Johnstown Independent

Athletics

Northridge's Howard lauded as AD

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In May 2011, after the third consecutive failed attempt to continue a 1-percent income tax levy that generated $1.7 million in revenue per year, the Northridge High School athletics department lost all of its funding from the school district.

With students preparing to leave the school district, athletic boosters president Wayne Howard presented the school board with a plan that would keep extracurricular activities alive at Northridge.

Howard became athletics director not long after submitting his proposal to the board and steered Northridge through its financial crisis, utilizing a recycling program to help limit high pay-to-participate fees.

Three years later, with the Vikings' athletics department on better financial footing, Howard is exiting his post as athletics director after his contract was not renewed. His final day is Monday, June 30.

"Wayne really was the glue for that era," said Denise Shedloski, who was an assistant coach in the boys soccer and track and field programs. "I can remember when my son (2013 graduate Alex Shedloski) was in the eighth grade, and how much things have changed from now until then.

"When Wayne took over, (Northridge) didn't have the best reputation as far as sportsmanship, and a lot of teams didn't want to play us. He helped to change that culture and that's a big compliment to his skills, his choices and his views on how sports should be."

Replacing Howard is John Morgan, who was an assistant principal at Central Crossing the past five years after serving as the athletics director at Bexley for six years. Morgan is scheduled to start Aug. 1.

"It's been a lot of work, but I wanted to make sure our students had the same opportunities that my kids had," said Howard, whose daughter, Megan, graduated from Northridge in 2008 and his son, Justin, graduated in 2011. "I think John Morgan was a great fit because he has an athletics background and he knows what the position entails."

Northridge's pay-to-participate fees were $500 per sport for the 2011-12 school year. The next school year, the fees were lowered to $400 for a student's first sport, $250 for the second sport and $200 for the third.

"Wayne was instrumental in getting us through a period when we had full pay-to-(participate fees) and he really did a lot for the (school) district," superintendent Chris M. Briggs said. "The (athletics director) position has evolved to where we needed an administrator, and Wayne is not certified as an administrator.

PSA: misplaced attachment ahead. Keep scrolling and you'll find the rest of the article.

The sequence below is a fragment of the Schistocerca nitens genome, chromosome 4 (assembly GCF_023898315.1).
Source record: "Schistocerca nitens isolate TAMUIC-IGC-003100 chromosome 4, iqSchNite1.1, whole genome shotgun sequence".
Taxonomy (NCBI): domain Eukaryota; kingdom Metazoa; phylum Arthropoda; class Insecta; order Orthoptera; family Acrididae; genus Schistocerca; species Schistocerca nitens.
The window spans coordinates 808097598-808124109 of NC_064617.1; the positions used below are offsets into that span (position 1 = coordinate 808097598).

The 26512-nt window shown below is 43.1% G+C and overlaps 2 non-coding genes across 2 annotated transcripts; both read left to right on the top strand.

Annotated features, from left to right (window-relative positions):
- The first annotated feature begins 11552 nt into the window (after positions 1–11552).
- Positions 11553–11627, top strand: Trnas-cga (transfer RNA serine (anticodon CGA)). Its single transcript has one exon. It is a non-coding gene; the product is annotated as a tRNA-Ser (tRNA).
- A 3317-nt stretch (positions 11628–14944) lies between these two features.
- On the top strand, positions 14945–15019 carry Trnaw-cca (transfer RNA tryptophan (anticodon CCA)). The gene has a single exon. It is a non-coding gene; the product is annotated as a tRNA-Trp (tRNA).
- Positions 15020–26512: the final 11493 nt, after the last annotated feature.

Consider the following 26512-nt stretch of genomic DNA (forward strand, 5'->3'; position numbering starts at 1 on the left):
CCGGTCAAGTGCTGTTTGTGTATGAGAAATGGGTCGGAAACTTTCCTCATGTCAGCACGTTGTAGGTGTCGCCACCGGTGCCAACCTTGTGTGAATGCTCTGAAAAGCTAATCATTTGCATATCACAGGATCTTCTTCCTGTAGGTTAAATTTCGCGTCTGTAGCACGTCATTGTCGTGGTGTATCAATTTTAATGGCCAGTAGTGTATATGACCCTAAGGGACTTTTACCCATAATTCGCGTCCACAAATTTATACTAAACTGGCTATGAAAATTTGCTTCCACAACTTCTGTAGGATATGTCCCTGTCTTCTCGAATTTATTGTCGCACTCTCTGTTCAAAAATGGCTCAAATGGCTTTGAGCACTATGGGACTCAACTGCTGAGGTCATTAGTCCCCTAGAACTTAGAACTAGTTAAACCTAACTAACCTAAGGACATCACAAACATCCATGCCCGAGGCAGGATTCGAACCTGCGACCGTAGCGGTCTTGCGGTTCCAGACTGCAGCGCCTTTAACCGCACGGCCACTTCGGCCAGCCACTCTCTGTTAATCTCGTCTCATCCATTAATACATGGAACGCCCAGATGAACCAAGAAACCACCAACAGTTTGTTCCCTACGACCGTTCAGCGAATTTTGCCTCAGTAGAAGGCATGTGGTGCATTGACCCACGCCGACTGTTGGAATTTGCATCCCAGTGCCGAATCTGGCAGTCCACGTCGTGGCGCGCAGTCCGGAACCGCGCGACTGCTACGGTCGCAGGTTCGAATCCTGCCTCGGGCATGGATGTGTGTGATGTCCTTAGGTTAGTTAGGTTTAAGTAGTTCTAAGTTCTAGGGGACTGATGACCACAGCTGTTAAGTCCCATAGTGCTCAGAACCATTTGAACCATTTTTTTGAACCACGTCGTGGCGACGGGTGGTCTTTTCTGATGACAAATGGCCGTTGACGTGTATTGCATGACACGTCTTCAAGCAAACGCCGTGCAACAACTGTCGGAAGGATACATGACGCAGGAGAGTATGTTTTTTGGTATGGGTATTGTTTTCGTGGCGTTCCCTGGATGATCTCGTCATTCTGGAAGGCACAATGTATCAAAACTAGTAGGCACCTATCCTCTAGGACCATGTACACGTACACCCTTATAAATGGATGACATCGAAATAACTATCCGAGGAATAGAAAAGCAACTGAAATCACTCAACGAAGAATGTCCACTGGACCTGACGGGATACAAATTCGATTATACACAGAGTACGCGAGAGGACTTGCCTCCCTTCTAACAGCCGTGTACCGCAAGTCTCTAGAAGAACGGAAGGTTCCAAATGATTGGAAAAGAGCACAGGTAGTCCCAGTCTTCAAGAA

"I respect what Wayne has done and he did great work with the district. He kept us afloat and he has a great skill-set, but that (athletics director) position was different then than what it currently is."

Track and field coach Jeff Dingess, a 1983 Northridge graduate, was hired by Howard in 2013.

"Wayne stepped up when we needed him most with all of the struggles and the threat of losing sports," said Dingess, who also is an assistant coach with the football team. "He had his two kids go through the system and his heart was really in it for all of the programs.

"He was so helpful and supportive of the kids and their families. He also had time for me personally, and I will really miss him."

Football coach Darby Riley was hired by Howard in November 2011.

"Wayne is the big reason we still have athletics at the school," Riley said. "He did everything that he could to keep (the programs) going and keep them moving forward. We really hate to see him go."

Northridge principal Amy Anderson said Howard didn't just help the school's student-athletes.

"When Wayne stood up in front of the board three years ago, he had a plan along with the athletic boosters and the band boosters to keep things going at no cost to the district," Anderson said. "We did lose some kids to other school districts, but there were many kids who stayed here because he said we could make things work, and we did.

"I think Wayne is a man of great integrity and, as a member of our staff, his thoughts and goals were for the kids first. He has a big heart and will be sorely missed at Northridge."

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